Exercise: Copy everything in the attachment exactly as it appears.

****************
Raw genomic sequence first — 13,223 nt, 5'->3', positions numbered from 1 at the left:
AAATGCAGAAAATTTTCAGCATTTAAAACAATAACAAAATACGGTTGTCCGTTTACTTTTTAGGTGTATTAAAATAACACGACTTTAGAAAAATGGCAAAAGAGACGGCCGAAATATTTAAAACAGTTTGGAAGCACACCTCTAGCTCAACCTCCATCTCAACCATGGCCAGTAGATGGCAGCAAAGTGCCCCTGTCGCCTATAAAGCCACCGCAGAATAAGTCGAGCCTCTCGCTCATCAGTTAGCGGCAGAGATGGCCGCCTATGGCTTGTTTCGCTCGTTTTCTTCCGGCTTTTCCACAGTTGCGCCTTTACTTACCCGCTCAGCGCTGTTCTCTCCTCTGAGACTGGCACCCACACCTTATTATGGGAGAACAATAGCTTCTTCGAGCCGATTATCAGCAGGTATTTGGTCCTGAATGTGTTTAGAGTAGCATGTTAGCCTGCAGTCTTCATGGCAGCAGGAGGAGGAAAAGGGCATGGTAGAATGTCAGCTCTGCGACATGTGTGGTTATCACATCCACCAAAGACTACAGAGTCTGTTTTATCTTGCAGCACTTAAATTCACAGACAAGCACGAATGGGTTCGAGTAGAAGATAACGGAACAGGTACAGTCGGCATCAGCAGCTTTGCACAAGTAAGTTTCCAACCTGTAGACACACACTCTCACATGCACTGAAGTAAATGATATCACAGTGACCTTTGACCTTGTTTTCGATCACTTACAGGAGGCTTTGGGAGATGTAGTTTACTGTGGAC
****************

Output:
Raw genomic sequence first — 13,223 nt, 5'->3', positions numbered from 1 at the left:
AAATGCAGAAAATTTTCAGCATTTAAAACAATAACAAAATACGGTTGTCCGTTTACTTTTTAGGTGTATTAAAATAACACGACTTTAGAAAAATGGCAAAAGAGACGGCCGAAATATTTAAAACAGTTTGGAAGCACACCTCTAGCTCAACCTCCATCTCAACCATGGCCAGTAGATGGCAGCAAAGTGCCCCTGTCGCCTATAAAGCCACCGCAGAATAAGTCGAGCCTCTCGCTCATCAGTTAGCGGCAGAGATGGCCGCCTATGGCTTGTTTCGCTCGTTTTCTTCCGGCTTTTCCACAGTTGCGCCTTTACTTACCCGCTCAGCGCTGTTCTCTCCTCTGAGACTGGCACCCACACCTTATTATGGGAGAACAATAGCTTCTTCGAGCCGATTATCAGCAGGTATTTGGTCCTGAATGTGTTTAGAGTAGCATGTTAGCCTGCAGTCTTCATGGCAGCAGGAGGAGGAAAAGGGCATGGTAGAATGTCAGCTCTGCGACATGTGTGGTTATCACATCCACCAAAGACTACAGAGTCTGTTTTATCTTGCAGCACTTAAATTCACAGACAAGCACGAATGGGTTCGAGTAGAAGATAACGGAACAGGTACAGTCGGCATCAGCAGCTTTGCACAAGTAAGTTTCCAACCTGTAGACACACACTCTCACATGCACTGAAGTAAATGATATCACAGTGACCTTTGACCTTGTTTTCGATCACTTACAGGAGGCTTTGGGAGATGTAGTTTACTGTGGAC